Afrika Korps infantry run back to their fortifications, effectively stopping the British from claiming the objective.

After this game they decided to play out a raid scenario from Burning Empires.  John’s SAS were mounting a night-time raid on a German airfield. They had to burn the Stukas and Ammo dump and successfully escape before Terry’s reserves could arrive and stop him.

Terry managed to get teams on in every turn and they effectively arrived in the pefect position to block John’s withdrawal.  Not that the dice were doing him any favours as his teams failed to blow up a single objective in his first series of rolls.

Time was runing out and John’s trucks were not as resilient as he would have liked. He finally managed to blow up all of the objectives, but there was little left that could escape. Laughing maniacally Terry wiped out the last of the SAS and LRDG teams. Two wins to Terry – well it was about time he started winning again.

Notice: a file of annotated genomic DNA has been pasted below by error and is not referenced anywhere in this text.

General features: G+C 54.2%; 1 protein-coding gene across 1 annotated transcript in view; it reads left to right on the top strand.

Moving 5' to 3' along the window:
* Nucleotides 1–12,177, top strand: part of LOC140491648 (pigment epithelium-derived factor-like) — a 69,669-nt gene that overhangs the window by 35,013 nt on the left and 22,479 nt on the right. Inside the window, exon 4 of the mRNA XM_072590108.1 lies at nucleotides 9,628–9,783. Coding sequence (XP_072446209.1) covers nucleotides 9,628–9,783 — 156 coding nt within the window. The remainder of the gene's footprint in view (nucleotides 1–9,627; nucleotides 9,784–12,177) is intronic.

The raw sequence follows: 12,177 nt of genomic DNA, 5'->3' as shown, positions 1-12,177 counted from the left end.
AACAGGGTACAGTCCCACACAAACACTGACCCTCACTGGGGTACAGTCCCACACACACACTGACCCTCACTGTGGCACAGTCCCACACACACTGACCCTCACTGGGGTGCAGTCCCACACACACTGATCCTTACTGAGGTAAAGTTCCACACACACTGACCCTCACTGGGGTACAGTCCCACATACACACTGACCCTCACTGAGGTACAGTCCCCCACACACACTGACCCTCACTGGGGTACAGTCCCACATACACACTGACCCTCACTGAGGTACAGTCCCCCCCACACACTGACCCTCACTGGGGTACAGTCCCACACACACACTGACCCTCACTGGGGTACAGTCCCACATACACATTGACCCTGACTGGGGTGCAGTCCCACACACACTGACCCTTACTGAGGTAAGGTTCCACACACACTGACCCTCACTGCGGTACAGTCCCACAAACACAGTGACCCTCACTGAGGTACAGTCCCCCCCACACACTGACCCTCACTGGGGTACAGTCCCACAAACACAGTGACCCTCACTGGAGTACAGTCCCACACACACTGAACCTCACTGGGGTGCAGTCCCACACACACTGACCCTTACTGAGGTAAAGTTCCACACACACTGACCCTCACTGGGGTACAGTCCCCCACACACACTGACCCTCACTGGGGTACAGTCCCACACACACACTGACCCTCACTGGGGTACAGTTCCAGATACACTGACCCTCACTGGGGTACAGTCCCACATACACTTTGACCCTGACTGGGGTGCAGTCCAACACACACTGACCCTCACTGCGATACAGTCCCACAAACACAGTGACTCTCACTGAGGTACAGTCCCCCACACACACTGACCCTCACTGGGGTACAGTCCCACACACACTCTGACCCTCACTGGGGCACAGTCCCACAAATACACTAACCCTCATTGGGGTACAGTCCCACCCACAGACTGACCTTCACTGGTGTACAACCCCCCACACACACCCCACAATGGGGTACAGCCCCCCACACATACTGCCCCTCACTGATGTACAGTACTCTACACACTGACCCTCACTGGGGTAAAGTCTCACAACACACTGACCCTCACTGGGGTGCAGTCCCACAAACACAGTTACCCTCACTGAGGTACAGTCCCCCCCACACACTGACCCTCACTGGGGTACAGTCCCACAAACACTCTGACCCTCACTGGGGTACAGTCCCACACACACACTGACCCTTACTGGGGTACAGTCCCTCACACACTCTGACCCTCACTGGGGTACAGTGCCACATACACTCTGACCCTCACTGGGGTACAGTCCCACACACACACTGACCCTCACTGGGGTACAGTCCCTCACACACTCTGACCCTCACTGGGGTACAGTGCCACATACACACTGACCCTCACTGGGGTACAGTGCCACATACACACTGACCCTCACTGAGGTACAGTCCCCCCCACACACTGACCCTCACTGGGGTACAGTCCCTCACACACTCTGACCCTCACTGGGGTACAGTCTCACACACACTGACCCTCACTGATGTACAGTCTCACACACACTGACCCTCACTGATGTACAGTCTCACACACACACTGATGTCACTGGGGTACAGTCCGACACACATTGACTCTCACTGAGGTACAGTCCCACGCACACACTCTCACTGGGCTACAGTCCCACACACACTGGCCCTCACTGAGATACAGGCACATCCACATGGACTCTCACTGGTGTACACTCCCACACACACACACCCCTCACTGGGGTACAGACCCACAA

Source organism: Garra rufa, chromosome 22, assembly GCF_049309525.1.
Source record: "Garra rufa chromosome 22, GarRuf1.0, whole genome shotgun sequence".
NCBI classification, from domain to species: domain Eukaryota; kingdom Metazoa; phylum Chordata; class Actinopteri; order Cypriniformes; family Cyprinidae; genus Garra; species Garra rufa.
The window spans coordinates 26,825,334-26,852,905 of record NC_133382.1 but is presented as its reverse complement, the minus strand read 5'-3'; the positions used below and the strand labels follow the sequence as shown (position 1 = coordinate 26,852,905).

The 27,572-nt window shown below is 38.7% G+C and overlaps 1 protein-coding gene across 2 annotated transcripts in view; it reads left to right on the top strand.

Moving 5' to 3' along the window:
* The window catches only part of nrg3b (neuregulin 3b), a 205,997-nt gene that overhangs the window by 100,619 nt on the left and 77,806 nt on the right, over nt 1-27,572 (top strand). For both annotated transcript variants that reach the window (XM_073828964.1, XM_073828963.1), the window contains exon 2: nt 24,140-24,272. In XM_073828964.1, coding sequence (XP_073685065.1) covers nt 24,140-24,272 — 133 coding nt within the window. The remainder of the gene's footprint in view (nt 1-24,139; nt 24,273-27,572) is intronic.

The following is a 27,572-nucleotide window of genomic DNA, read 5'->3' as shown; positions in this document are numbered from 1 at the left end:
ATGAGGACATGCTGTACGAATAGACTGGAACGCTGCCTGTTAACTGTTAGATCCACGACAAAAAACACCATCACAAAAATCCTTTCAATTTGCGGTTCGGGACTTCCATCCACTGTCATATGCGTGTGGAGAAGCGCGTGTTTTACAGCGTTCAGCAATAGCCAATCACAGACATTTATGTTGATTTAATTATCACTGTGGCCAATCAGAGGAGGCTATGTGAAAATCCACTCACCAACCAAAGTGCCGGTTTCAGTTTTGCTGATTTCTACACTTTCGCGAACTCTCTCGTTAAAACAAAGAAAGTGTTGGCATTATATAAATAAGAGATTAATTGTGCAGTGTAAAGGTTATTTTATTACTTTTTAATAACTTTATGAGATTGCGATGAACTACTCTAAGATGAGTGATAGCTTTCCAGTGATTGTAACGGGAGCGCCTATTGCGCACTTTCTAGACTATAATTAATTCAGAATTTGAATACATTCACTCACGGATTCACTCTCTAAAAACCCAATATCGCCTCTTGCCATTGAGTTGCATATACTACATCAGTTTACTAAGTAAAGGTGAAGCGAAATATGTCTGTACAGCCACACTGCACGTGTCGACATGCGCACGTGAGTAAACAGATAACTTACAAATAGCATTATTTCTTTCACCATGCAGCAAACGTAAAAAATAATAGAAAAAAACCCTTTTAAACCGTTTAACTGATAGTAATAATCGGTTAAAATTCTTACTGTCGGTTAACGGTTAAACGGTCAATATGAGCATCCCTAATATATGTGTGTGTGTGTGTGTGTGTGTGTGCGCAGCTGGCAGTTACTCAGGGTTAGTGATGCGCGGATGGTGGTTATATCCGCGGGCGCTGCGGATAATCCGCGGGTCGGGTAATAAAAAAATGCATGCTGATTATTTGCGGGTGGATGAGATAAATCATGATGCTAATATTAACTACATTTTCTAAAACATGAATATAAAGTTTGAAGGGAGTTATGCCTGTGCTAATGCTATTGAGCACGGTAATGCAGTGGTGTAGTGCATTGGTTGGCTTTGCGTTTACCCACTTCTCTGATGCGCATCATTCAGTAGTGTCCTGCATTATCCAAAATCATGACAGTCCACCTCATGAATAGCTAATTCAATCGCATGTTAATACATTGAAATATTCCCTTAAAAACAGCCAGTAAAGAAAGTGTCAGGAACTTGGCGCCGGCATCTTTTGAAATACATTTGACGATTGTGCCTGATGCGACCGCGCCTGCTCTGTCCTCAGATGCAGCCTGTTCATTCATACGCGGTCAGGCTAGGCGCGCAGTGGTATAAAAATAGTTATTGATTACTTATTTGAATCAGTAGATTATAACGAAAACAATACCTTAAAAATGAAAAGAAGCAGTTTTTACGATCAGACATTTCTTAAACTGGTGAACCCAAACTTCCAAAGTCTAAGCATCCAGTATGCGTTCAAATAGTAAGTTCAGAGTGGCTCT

Over on the other table an Eastern Front battle was brewing. I spent even less time over here and didn’t manage to take many photos either unfortunately. This was a 2200 point stoush between Paul and Jordan playing Germans on one side and Dylan playing a large Soviet Tankovy force that John and I provided on the other. The result was a German win, but as it was the first time that Dylan had run Soviets he did fairly well. The Sturmoviks were the heroes of this battle, included in the army list because Paul loves his big German tanks so much.  I wanted to see the look on his face when they had rockets in their behinds!

Dylan’s artillery behind a corn-field. T-34/85s heading into hull-down positions.

T-34/85s on the left flank dealing with two Tigers – a job they performed admirably well.

So an enjoyable night and we look forward to the next games evening. Chris says he will be there this time, so I’m hoping to get a good battle in.

Nate